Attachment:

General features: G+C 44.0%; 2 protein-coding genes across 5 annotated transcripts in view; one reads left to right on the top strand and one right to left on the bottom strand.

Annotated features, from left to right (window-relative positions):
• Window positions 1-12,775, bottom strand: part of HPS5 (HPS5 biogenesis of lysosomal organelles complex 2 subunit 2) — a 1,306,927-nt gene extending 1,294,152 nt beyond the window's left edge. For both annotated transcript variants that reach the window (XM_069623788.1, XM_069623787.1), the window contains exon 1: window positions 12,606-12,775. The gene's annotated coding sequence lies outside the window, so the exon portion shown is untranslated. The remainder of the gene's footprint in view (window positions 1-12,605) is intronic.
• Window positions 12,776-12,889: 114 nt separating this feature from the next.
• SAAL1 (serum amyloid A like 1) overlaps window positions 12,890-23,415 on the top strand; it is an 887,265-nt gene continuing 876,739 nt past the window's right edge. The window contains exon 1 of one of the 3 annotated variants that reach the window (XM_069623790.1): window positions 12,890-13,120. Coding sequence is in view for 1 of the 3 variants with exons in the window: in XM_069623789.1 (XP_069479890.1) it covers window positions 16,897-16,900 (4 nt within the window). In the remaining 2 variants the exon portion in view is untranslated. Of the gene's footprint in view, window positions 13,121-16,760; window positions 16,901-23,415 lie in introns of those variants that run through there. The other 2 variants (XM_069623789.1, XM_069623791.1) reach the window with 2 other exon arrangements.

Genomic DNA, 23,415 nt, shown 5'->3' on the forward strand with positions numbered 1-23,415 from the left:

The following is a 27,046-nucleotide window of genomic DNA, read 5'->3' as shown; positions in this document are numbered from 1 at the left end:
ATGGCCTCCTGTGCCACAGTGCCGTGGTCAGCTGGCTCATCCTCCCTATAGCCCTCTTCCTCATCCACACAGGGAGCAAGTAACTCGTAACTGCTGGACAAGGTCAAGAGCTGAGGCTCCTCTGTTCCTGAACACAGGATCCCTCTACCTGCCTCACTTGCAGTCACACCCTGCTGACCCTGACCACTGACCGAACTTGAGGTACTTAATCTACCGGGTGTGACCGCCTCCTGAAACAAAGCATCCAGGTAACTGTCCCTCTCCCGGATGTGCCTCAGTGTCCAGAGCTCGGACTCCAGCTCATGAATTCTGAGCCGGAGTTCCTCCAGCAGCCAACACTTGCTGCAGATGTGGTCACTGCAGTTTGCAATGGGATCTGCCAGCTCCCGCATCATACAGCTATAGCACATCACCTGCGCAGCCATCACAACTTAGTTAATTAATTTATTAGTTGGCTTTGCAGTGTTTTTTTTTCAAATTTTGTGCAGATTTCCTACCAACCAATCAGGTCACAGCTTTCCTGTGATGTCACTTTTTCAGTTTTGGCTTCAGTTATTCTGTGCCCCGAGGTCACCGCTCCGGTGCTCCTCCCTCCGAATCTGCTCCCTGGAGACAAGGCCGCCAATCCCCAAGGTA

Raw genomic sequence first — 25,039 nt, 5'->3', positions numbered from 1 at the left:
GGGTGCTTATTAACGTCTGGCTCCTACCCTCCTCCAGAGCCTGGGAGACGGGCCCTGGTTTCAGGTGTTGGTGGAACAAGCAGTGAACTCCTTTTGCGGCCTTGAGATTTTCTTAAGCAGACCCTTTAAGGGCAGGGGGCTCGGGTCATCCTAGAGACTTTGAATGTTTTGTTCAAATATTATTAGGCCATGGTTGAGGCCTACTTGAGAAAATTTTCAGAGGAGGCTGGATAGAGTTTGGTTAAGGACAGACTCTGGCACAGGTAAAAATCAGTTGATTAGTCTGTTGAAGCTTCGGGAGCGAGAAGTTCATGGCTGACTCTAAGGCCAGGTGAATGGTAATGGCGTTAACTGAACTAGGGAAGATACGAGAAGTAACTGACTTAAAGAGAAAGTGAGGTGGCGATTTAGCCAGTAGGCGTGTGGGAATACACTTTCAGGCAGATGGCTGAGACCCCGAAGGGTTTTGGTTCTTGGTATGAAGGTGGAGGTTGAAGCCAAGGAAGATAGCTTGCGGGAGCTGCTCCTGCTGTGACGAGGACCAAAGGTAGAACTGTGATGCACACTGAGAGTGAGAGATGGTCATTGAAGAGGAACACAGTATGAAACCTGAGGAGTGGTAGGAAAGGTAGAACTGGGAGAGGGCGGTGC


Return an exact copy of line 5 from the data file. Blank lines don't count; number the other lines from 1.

• SAAL1 (serum amyloid A like 1) overlaps window positions 12,890-23,415 on the top strand; it is an 887,265-nt gene continuing 876,739 nt past the window's right edge. The window contains exon 1 of one of the 3 annotated variants that reach the window (XM_069623790.1): window positions 12,890-13,120. Coding sequence is in view for 1 of the 3 variants with exons in the window: in XM_069623789.1 (XP_069479890.1) it covers window positions 16,897-16,900 (4 nt within the window). In the remaining 2 variants the exon portion in view is untranslated. Of the gene's footprint in view, window positions 13,121-16,760; window positions 16,901-23,415 lie in introns of those variants that run through there. The other 2 variants (XM_069623789.1, XM_069623791.1) reach the window with 2 other exon arrangements.